The city regulator said it will go ahead with the package of proposals on PPI laid out in a 2015 consultation, which included a deadline for making new claims.
The FCA said it wants the rule setting the PPI complaints deadline to come into force by the end of June 2017 and will launch a consumer awareness campaign at the same time. The final deadline for claims is set to come into effect two years later.
Consumers who think they have been mis-sold PPI should continue complaining to the firms concerned and to the Financial Ombudsman Service, the FCA said.
Andrew Bailey, chief executive of the FCA, said: “Putting a deadline on PPI complaints will bring the issue to an orderly conclusion in a way that protects both consumers and market integrity.
“We have listened to all the feedback we have received and believe that the steps we are taking are the right ones. We will ensure that our communications campaign will engage with all those who could be affected, particularly vulnerable consumers.”
Since January 2011, a total of £24.2bn has been paid out to customers who were mis-sold PPI.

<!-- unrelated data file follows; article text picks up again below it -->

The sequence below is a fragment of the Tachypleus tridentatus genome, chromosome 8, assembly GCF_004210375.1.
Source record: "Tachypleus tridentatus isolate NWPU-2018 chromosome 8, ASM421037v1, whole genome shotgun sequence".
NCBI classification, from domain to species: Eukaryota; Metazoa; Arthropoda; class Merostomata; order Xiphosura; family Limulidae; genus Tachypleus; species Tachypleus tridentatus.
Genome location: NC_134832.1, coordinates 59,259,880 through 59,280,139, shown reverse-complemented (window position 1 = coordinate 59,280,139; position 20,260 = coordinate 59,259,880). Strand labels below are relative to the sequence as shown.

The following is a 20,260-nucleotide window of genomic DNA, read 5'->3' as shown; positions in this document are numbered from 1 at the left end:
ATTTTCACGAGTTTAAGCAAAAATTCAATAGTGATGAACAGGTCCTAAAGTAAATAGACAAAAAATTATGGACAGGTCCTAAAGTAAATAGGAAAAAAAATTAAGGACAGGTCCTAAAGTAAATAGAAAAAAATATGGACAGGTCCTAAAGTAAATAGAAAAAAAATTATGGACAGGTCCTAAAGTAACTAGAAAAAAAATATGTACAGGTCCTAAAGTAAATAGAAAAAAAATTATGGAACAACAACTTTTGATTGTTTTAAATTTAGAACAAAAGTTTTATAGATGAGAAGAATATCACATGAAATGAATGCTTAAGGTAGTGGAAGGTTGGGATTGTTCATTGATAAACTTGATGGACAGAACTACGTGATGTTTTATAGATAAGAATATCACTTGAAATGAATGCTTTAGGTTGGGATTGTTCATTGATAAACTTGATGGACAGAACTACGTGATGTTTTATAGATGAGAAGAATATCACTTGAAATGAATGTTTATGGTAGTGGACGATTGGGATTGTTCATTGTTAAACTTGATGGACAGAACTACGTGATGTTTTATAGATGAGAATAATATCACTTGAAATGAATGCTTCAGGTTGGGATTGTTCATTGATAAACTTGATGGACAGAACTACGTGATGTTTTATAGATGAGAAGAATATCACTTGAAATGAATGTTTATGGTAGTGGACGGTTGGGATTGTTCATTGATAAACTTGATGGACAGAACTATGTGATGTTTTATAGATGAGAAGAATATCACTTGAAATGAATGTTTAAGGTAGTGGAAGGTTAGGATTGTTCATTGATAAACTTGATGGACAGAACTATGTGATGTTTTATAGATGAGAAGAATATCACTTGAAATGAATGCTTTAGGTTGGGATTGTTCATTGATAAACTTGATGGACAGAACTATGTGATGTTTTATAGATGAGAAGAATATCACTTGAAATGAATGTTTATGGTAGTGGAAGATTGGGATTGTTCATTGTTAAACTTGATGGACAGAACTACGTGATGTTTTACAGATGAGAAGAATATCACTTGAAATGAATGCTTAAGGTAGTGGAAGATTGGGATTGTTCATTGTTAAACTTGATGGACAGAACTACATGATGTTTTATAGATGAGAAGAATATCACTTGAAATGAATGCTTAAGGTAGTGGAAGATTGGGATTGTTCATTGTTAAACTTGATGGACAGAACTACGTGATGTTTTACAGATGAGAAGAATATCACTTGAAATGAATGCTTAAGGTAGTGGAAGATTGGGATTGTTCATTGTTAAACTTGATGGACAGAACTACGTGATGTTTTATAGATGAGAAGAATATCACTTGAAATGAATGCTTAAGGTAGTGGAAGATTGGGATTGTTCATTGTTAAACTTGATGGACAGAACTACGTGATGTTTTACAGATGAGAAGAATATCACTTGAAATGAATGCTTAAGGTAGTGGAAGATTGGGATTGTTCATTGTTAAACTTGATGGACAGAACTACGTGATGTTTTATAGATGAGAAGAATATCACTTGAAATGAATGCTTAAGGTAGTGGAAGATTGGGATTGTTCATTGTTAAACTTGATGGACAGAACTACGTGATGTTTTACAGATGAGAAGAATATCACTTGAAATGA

Alex Neill, director of policy and campaigns at Which?, said: “The PPI scandal has been one disaster followed by another, it is the country’s biggest financial scandal with a wholly inadequate redress scheme.
“If a PPI deadline is to be introduced, when millions of pounds are still being set aside for payouts, the FCA must work with banks to ensure that customers who might not know they were mis-sold PPI get back the money they are owed. The process for making a claim must be much more straightforward.”
Citizens Advice, which said it helped people with 4,000 PPI issues in the last year, welcomed the deadline but warned consumers to be wary of cold callers.
Chief executive Gillian Guy said: “A deadline on raising PPI mis-selling claims will help to bring finality to this ongoing scandal.
“But we are concerned consumers will be inundated by cold calls from claims management companies who charge up to 40% of what victims get in compensation, despite people being able to make these claims for free.
“It’s crucial any deadline is backed up by free and independent advice so people can get all the help they need to make a claim. The claims management regulator should implement its proposals to cap the fees that companies can charge consumers.”